Danny Moloshok / AP
YouTube is tackling the spread of misinformation by banning misleading and inaccurate content about vaccines.
The platform announced the change in a blog post on Wednesday, stating that its current community guidelines, which already prohibit the disclosure of medical misinformation, have been extended to “currently administered” vaccines that have been proven safe by the World Health Organization and other health officials .
The website had previously banned content that made false claims about COVID-19 vaccines as part of its COVID-19 misinformation policy. The change extends this policy to a much larger number of vaccines.
“We have continually seen false claims about the coronavirus vaccines spreading into misinformation about vaccines in general, and we are now at a point where it is more important than ever to do the work we started with COVID-19 have to expand to other vaccines. ” said the company.
YouTube says it has already removed pages
YouTube said it is now banning videos claiming vaccines are not safe, effective, or cause other health problems such as cancer and infertility. In its announcement, the company highlighted videos that inaccurately describe what ingredients are used in vaccines, as well as claims that vaccines contain properties that can “track” those who receive them.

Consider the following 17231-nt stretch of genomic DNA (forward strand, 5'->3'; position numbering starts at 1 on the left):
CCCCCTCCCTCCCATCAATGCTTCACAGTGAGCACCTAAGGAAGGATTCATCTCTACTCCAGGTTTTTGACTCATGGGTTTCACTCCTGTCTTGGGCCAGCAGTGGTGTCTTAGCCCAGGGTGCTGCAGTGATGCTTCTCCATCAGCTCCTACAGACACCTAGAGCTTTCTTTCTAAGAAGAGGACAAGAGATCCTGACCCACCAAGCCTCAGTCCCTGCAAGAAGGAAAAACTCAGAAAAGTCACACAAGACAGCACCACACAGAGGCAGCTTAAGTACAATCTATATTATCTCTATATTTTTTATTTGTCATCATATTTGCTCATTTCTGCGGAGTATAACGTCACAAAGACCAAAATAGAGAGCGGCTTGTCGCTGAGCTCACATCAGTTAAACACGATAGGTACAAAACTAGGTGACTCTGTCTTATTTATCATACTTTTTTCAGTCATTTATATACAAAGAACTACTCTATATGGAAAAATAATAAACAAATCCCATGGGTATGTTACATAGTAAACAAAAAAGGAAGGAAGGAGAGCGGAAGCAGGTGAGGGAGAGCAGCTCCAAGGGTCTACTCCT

There are a few exceptions: users are still allowed to share content related to their personal experience with the vaccine, but only if those videos adhere to the website’s community guidelines and the channel in question does not routinely encourage “vaccine hesitation”.
The new mandate is effective immediately, and YouTube has already removed sites known for spreading anti-vaccination reports, as reported by prominent anti-vaccination campaigns Joseph Mercola, Erin Elizabeth, Sherri Tenpenny and Robert F. Kennedy Jr.’s Children’s Health Defense Organization CNBC.
The company says full enforcement will take time
However, the Google-owned company warned that the widespread removal of video could take some time as the policy can be enforced.
As big tech companies like YouTube and Facebook tightened their restrictions on vaccine misinformation last year, many conspiracy theorists began to migrate to other less regulated platforms. Another video-sharing site, Rumble, has become a popular choice for far-right groups and others resistant to vaccination, Slate reported in March.
But many conservative sites that spread misinformation about vaccines are still active on YouTube, and their videos continue to attract millions of views.
Publisher’s Note: Google is one of MediaFrolic’s financial backers.